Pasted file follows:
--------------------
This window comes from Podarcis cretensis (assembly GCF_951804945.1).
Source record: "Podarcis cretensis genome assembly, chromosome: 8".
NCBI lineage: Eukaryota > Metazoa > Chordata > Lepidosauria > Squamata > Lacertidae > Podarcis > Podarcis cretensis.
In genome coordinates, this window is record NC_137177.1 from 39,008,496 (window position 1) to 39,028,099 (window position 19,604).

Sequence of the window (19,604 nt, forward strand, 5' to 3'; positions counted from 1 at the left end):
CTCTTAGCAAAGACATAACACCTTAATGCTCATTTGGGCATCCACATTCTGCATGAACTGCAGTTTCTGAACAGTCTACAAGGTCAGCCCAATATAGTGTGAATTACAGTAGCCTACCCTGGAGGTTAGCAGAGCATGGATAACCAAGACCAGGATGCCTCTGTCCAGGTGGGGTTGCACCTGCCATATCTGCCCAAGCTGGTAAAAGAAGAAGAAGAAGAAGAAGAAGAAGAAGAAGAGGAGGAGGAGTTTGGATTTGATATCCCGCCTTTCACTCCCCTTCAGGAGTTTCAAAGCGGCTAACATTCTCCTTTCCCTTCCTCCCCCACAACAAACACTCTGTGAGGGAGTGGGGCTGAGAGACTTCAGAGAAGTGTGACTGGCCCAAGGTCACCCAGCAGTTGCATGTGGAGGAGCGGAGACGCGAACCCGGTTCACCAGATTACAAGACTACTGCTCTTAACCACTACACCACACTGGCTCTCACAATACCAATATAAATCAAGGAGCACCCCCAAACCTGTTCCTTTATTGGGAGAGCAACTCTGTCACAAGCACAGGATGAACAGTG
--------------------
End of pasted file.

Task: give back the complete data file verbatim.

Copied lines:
This window comes from Podarcis cretensis (assembly GCF_951804945.1).
Source record: "Podarcis cretensis genome assembly, chromosome: 8".
NCBI lineage: Eukaryota > Metazoa > Chordata > Lepidosauria > Squamata > Lacertidae > Podarcis > Podarcis cretensis.
In genome coordinates, this window is record NC_137177.1 from 39,008,496 (window position 1) to 39,028,099 (window position 19,604).

Sequence of the window (19,604 nt, forward strand, 5' to 3'; positions counted from 1 at the left end):
CTCTTAGCAAAGACATAACACCTTAATGCTCATTTGGGCATCCACATTCTGCATGAACTGCAGTTTCTGAACAGTCTACAAGGTCAGCCCAATATAGTGTGAATTACAGTAGCCTACCCTGGAGGTTAGCAGAGCATGGATAACCAAGACCAGGATGCCTCTGTCCAGGTGGGGTTGCACCTGCCATATCTGCCCAAGCTGGTAAAAGAAGAAGAAGAAGAAGAAGAAGAAGAAGAAGAGGAGGAGGAGTTTGGATTTGATATCCCGCCTTTCACTCCCCTTCAGGAGTTTCAAAGCGGCTAACATTCTCCTTTCCCTTCCTCCCCCACAACAAACACTCTGTGAGGGAGTGGGGCTGAGAGACTTCAGAGAAGTGTGACTGGCCCAAGGTCACCCAGCAGTTGCATGTGGAGGAGCGGAGACGCGAACCCGGTTCACCAGATTACAAGACTACTGCTCTTAACCACTACACCACACTGGCTCTCACAATACCAATATAAATCAAGGAGCACCCCCAAACCTGTTCCTTTATTGGGAGAGCAACTCTGTCACAAGCACAGGATGAACAGTG